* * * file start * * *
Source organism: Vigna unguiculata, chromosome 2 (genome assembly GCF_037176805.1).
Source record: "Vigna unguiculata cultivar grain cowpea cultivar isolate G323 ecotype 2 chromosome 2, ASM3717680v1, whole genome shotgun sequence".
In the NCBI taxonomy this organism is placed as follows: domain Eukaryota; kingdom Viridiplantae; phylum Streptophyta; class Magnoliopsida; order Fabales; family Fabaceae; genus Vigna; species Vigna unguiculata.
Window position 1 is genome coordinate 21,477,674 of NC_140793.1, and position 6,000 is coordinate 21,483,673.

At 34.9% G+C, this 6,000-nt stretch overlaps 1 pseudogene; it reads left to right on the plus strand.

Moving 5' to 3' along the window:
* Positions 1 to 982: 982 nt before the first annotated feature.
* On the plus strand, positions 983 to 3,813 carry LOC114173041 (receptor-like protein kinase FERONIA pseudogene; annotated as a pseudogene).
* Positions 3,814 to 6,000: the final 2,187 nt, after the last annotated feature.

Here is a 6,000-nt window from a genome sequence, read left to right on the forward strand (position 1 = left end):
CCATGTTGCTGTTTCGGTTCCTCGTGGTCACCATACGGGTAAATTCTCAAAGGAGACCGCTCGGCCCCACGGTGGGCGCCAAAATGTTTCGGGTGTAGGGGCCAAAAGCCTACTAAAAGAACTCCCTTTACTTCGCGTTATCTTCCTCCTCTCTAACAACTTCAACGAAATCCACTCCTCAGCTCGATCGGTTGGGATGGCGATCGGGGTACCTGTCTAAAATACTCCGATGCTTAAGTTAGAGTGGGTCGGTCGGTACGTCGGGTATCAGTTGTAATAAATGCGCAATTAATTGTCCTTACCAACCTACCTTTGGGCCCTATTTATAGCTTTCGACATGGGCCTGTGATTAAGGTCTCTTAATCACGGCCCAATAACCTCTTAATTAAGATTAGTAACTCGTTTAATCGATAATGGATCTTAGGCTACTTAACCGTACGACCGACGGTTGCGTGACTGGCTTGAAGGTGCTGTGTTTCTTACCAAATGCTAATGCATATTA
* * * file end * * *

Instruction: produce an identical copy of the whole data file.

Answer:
Source organism: Vigna unguiculata, chromosome 2 (genome assembly GCF_037176805.1).
Source record: "Vigna unguiculata cultivar grain cowpea cultivar isolate G323 ecotype 2 chromosome 2, ASM3717680v1, whole genome shotgun sequence".
In the NCBI taxonomy this organism is placed as follows: domain Eukaryota; kingdom Viridiplantae; phylum Streptophyta; class Magnoliopsida; order Fabales; family Fabaceae; genus Vigna; species Vigna unguiculata.
Window position 1 is genome coordinate 21,477,674 of NC_140793.1, and position 6,000 is coordinate 21,483,673.

At 34.9% G+C, this 6,000-nt stretch overlaps 1 pseudogene; it reads left to right on the plus strand.

Moving 5' to 3' along the window:
* Positions 1 to 982: 982 nt before the first annotated feature.
* On the plus strand, positions 983 to 3,813 carry LOC114173041 (receptor-like protein kinase FERONIA pseudogene; annotated as a pseudogene).
* Positions 3,814 to 6,000: the final 2,187 nt, after the last annotated feature.

Here is a 6,000-nt window from a genome sequence, read left to right on the forward strand (position 1 = left end):
CCATGTTGCTGTTTCGGTTCCTCGTGGTCACCATACGGGTAAATTCTCAAAGGAGACCGCTCGGCCCCACGGTGGGCGCCAAAATGTTTCGGGTGTAGGGGCCAAAAGCCTACTAAAAGAACTCCCTTTACTTCGCGTTATCTTCCTCCTCTCTAACAACTTCAACGAAATCCACTCCTCAGCTCGATCGGTTGGGATGGCGATCGGGGTACCTGTCTAAAATACTCCGATGCTTAAGTTAGAGTGGGTCGGTCGGTACGTCGGGTATCAGTTGTAATAAATGCGCAATTAATTGTCCTTACCAACCTACCTTTGGGCCCTATTTATAGCTTTCGACATGGGCCTGTGATTAAGGTCTCTTAATCACGGCCCAATAACCTCTTAATTAAGATTAGTAACTCGTTTAATCGATAATGGATCTTAGGCTACTTAACCGTACGACCGACGGTTGCGTGACTGGCTTGAAGGTGCTGTGTTTCTTACCAAATGCTAATGCATATTA